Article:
This locality presents an opportunity for churches to build long-term relationships with students, the report says, as well as be both a point of contact and a voice in the community on social, economic, and educational issues.

“Colleges can, especially, be a way to engage with what is often a ‘missing generation’ in church and who are those who often remain local after starting work. There is genuine potential here to help revitalise the local church in the long-term,” the report says.

The report presents three key reasons that the Church should recover its “lost vision” for these colleges: to grow discipleship among young Christians; to connect with the “missing generation” of young people in church through mission; and to support students at a “critical period of discernment, formation, and transition” into an adulthood. To do this, it says, requires a culture change within the Church, to prioritise FE institutions. This involves “deepening understanding; systematically engaging; and helping re-imagine the future of further education”.

The main barrier to this is that currently no Christian Church operates in an FE institution. Although, in 2019, the Archbishops’ Council committed itself to creating “a group of colleges from existing institutions that wished to be part of such a group because they shared its overall ethos, values, and approach to education”, the feasibility of this was still being assessed.

While Churches have had a history of indirect involvement in the foundation of many colleges and a network of FE chaplains still exists, this is described in the report as “sporadic and heavily dependent on local goodwill”. A few dioceses also provided a designated officer to support work in FE, but again, a broader approach is needed, the report says.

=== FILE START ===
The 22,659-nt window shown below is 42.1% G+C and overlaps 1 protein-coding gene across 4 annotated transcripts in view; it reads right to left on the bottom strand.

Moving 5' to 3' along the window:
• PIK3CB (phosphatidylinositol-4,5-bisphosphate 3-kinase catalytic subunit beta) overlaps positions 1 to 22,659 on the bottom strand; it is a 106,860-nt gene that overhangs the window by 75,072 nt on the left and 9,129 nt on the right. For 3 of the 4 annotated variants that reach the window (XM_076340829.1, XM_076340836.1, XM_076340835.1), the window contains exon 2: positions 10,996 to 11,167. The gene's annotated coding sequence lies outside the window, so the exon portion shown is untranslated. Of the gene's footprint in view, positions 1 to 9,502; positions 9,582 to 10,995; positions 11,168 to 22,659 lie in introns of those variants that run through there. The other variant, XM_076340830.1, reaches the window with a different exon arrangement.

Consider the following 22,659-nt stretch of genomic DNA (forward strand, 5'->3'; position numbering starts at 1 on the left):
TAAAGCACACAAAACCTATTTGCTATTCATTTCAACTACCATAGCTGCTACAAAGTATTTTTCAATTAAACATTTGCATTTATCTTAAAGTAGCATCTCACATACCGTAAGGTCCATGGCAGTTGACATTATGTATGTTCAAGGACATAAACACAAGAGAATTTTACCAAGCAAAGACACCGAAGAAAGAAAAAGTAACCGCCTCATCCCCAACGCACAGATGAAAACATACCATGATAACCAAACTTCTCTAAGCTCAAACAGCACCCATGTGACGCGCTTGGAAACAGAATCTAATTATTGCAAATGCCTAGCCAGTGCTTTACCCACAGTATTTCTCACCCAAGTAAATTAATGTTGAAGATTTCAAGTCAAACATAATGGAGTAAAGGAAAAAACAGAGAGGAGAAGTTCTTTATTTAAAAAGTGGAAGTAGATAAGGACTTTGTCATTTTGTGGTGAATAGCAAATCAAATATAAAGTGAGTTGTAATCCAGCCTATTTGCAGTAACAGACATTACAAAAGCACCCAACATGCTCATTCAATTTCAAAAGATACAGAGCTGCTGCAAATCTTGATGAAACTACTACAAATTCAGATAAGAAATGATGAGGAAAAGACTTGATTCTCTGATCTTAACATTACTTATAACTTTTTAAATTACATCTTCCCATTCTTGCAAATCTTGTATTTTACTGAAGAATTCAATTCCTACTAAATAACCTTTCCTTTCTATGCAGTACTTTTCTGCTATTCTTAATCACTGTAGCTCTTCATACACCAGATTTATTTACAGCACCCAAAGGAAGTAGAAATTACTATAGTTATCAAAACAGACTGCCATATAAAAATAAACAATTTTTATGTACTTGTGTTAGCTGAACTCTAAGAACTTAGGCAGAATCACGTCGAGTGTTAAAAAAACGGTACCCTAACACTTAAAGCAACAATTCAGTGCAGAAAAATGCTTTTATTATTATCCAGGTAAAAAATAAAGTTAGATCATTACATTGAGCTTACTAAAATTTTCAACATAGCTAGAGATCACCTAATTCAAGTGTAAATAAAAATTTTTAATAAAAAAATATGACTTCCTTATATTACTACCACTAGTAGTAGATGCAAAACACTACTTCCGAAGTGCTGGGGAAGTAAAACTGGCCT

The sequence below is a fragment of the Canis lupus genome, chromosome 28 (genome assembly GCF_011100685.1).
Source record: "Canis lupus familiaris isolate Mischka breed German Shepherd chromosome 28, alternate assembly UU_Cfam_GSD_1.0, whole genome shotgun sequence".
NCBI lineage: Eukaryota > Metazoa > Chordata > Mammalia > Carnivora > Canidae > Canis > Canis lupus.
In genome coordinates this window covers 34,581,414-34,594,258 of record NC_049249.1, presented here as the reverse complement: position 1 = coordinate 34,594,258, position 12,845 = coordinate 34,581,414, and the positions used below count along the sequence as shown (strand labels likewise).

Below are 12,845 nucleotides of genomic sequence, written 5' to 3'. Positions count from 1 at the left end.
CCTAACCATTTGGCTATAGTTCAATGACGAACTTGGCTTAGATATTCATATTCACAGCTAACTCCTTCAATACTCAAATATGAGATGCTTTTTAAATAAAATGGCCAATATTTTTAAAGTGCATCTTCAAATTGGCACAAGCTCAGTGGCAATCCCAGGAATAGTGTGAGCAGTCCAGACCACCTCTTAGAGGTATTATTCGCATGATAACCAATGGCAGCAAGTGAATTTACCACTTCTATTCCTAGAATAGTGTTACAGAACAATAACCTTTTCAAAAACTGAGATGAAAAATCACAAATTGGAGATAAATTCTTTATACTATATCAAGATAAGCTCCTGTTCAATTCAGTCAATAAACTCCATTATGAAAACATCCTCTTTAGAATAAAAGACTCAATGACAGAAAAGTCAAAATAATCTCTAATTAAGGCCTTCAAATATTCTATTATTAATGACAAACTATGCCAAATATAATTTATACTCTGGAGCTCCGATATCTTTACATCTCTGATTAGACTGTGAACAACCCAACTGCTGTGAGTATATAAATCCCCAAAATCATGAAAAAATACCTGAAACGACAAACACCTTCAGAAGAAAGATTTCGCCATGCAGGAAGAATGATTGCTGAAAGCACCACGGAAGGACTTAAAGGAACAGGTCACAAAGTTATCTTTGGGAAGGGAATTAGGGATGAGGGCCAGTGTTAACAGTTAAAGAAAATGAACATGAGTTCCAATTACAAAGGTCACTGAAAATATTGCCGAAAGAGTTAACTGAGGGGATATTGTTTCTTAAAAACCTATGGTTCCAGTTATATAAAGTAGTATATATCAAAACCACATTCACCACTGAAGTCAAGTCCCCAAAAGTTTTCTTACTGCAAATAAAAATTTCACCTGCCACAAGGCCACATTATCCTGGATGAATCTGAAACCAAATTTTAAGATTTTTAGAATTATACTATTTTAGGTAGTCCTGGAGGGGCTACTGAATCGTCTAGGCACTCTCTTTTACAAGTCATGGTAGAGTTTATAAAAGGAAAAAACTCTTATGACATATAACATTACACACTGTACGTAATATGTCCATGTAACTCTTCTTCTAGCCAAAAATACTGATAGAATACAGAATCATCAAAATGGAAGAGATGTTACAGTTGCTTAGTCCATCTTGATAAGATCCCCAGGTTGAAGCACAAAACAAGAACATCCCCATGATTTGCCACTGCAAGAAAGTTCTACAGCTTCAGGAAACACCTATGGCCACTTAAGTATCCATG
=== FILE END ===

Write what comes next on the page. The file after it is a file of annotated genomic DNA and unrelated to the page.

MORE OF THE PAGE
Specifically, it recommends that churches actively welcome, and offer pastoral support to, staff and students in their local college; provide creative chaplaincy; and foster relationships between the college and other community groups.

Within five years, dioceses should: create a network of local colleges and churches supported by a part-time voluntary or remunerated post; assign a member of the bishop’s staff to link FE colleges with the diocesan strategy; and consider whether house-for-duty posts could involve chaplaincy provision for colleges.

More broadly, and in the longer term, the Church should: create a FE colleges’ group; involve FE colleges in its future planning, including through investment; contribute to government policy for learning and skills, including the priorities listed in the recent FE White Paper; conduct a survey of FE chaplaincy; and include FE leaders in its education networks and programmes.

The report also encourages FE colleges and government and sector bodies to read the report and consider how they might contribute to the themes of its vision, through funding and by other means.

Bishop Dakin said on Thursday: “We want to offer a positive vision of how the Church of England can contribute to the flourishing of further education and address our lack of systematic engagement in such an important part of our educational and social landscape. . .

“I hope that through local diocesan engagement with FE colleges we can contribute to key issues in the sector such as mental health and well-being, develop lasting relationships between churches and colleges, and build a younger and more diverse Church.”

Vocation, Transformation and Hope follows on from previous education reports from the C of E: Deeply Christian, Serving the Common Good, in 2016 (News, 15 July 2016), and Faith in Higher Education, in 2020 (News, 13 March 2020).